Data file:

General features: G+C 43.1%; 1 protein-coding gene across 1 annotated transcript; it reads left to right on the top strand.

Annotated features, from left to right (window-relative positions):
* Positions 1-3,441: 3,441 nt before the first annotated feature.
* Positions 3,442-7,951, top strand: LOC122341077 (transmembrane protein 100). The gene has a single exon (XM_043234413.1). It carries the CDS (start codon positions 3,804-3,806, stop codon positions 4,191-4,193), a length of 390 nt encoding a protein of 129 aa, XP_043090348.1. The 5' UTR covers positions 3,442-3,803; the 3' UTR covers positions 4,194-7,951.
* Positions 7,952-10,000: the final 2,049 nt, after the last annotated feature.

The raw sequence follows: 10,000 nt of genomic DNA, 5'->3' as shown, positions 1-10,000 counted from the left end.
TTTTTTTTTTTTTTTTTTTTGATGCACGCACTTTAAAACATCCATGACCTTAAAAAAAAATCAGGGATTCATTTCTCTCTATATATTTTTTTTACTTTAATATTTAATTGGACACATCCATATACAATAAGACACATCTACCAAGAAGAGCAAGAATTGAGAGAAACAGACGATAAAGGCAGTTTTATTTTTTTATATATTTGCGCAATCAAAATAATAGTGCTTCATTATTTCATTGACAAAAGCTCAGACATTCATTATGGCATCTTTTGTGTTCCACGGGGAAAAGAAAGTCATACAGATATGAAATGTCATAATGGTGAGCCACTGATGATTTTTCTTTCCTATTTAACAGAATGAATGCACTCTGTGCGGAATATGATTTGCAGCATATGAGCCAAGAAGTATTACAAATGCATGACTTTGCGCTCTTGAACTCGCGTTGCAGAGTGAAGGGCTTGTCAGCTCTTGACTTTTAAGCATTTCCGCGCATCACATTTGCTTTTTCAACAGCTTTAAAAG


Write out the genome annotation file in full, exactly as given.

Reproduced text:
General features: G+C 43.1%; 1 protein-coding gene across 1 annotated transcript; it reads left to right on the top strand.

Annotated features, from left to right (window-relative positions):
* Positions 1-3,441: 3,441 nt before the first annotated feature.
* Positions 3,442-7,951, top strand: LOC122341077 (transmembrane protein 100). The gene has a single exon (XM_043234413.1). It carries the CDS (start codon positions 3,804-3,806, stop codon positions 4,191-4,193), a length of 390 nt encoding a protein of 129 aa, XP_043090348.1. The 5' UTR covers positions 3,442-3,803; the 3' UTR covers positions 4,194-7,951.
* Positions 7,952-10,000: the final 2,049 nt, after the last annotated feature.

The raw sequence follows: 10,000 nt of genomic DNA, 5'->3' as shown, positions 1-10,000 counted from the left end.
TTTTTTTTTTTTTTTTTTTTGATGCACGCACTTTAAAACATCCATGACCTTAAAAAAAAATCAGGGATTCATTTCTCTCTATATATTTTTTTTACTTTAATATTTAATTGGACACATCCATATACAATAAGACACATCTACCAAGAAGAGCAAGAATTGAGAGAAACAGACGATAAAGGCAGTTTTATTTTTTTATATATTTGCGCAATCAAAATAATAGTGCTTCATTATTTCATTGACAAAAGCTCAGACATTCATTATGGCATCTTTTGTGTTCCACGGGGAAAAGAAAGTCATACAGATATGAAATGTCATAATGGTGAGCCACTGATGATTTTTCTTTCCTATTTAACAGAATGAATGCACTCTGTGCGGAATATGATTTGCAGCATATGAGCCAAGAAGTATTACAAATGCATGACTTTGCGCTCTTGAACTCGCGTTGCAGAGTGAAGGGCTTGTCAGCTCTTGACTTTTAAGCATTTCCGCGCATCACATTTGCTTTTTCAACAGCTTTAAAAG